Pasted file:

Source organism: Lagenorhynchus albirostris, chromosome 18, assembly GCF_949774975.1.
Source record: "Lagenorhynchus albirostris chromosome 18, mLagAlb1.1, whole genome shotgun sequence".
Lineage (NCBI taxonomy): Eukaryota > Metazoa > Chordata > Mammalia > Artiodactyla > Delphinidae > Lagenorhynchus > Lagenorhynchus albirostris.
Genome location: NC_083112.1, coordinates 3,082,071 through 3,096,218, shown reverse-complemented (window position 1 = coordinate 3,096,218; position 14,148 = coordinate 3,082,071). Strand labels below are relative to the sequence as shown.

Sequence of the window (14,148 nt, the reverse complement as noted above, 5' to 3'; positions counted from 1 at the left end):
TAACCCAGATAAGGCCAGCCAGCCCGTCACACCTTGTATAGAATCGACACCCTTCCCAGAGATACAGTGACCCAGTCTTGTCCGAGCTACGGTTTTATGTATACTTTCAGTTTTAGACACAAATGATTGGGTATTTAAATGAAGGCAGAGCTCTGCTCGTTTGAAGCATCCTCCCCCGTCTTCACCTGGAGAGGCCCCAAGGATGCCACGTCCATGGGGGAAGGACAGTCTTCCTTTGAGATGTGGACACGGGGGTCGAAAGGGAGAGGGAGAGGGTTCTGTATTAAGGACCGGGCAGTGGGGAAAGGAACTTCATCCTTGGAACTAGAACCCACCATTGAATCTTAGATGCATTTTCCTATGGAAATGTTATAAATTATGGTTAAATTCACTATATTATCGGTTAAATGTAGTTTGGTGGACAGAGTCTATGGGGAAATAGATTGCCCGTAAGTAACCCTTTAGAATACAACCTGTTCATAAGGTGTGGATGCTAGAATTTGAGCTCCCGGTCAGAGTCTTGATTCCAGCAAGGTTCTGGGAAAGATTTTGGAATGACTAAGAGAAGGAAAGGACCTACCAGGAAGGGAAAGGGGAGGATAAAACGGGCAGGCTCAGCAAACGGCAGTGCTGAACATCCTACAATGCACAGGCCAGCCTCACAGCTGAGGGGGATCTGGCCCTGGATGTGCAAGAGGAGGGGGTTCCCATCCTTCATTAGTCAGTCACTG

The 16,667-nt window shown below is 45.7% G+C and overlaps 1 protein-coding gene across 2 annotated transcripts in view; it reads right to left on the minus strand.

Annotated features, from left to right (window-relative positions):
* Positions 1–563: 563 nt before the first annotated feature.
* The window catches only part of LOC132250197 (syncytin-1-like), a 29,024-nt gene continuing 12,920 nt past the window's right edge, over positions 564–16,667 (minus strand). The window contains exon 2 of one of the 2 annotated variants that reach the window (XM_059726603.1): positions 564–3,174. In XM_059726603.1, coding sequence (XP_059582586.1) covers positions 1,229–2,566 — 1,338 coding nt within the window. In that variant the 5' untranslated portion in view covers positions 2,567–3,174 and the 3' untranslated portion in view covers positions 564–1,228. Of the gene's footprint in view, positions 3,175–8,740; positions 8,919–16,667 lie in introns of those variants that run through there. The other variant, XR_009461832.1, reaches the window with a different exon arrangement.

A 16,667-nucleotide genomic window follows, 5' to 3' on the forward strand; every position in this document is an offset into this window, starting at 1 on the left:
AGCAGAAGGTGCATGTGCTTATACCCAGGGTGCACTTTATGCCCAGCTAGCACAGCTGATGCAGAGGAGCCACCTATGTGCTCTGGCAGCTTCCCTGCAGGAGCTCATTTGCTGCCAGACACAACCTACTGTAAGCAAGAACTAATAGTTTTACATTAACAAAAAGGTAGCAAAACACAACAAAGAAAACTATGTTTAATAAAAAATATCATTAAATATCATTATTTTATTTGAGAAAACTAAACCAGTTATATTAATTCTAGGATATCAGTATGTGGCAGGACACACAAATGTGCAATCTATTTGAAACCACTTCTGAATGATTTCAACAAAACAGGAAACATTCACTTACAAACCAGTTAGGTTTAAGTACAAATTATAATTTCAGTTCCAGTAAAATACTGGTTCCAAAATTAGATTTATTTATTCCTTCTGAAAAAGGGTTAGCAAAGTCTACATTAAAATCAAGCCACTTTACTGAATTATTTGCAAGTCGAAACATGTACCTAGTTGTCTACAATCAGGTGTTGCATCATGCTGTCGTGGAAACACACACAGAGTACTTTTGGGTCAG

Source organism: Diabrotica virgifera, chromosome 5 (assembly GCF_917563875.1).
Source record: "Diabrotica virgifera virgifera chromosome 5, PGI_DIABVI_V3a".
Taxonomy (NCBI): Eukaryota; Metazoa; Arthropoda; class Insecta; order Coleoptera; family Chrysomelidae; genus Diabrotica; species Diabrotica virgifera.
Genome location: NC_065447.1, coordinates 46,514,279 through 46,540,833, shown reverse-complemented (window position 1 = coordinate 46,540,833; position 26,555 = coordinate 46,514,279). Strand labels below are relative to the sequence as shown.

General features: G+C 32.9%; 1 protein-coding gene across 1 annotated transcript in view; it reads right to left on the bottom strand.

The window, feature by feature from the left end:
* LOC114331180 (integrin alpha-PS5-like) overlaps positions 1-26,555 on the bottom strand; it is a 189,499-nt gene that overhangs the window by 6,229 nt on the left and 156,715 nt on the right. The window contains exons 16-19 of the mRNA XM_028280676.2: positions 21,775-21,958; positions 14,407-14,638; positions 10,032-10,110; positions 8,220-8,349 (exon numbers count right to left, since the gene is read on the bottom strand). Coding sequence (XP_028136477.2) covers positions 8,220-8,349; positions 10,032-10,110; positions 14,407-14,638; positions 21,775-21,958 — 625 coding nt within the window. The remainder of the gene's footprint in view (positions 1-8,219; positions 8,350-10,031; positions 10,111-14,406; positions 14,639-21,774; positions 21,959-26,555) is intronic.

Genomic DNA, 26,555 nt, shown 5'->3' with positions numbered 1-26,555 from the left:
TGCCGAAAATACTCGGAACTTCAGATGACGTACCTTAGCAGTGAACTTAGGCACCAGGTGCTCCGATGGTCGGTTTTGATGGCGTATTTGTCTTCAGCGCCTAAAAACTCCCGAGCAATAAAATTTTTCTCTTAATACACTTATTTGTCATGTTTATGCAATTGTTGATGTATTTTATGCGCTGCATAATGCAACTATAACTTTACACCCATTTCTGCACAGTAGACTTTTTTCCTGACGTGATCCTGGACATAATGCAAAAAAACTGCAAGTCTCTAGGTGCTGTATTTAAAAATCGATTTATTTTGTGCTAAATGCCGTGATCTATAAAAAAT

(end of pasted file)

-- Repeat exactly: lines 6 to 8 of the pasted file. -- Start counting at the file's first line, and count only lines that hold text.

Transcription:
TAACCCAGATAAGGCCAGCCAGCCCGTCACACCTTGTATAGAATCGACACCCTTCCCAGAGATACAGTGACCCAGTCTTGTCCGAGCTACGGTTTTATGTATACTTTCAGTTTTAGACACAAATGATTGGGTATTTAAATGAAGGCAGAGCTCTGCTCGTTTGAAGCATCCTCCCCCGTCTTCACCTGGAGAGGCCCCAAGGATGCCACGTCCATGGGGGAAGGACAGTCTTCCTTTGAGATGTGGACACGGGGGTCGAAAGGGAGAGGGAGAGGGTTCTGTATTAAGGACCGGGCAGTGGGGAAAGGAACTTCATCCTTGGAACTAGAACCCACCATTGAATCTTAGATGCATTTTCCTATGGAAATGTTATAAATTATGGTTAAATTCACTATATTATCGGTTAAATGTAGTTTGGTGGACAGAGTCTATGGGGAAATAGATTGCCCGTAAGTAACCCTTTAGAATACAACCTGTTCATAAGGTGTGGATGCTAGAATTTGAGCTCCCGGTCAGAGTCTTGATTCCAGCAAGGTTCTGGGAAAGATTTTGGAATGACTAAGAGAAGGAAAGGACCTACCAGGAAGGGAAAGGGGAGGATAAAACGGGCAGGCTCAGCAAACGGCAGTGCTGAACATCCTACAATGCACAGGCCAGCCTCACAGCTGAGGGGGATCTGGCCCTGGATGTGCAAGAGGAGGGGGTTCCCATCCTTCATTAGTCAGTCACTG

The 16,667-nt window shown below is 45.7% G+C and overlaps 1 protein-coding gene across 2 annotated transcripts in view; it reads right to left on the minus strand.

Annotated features, from left to right (window-relative positions):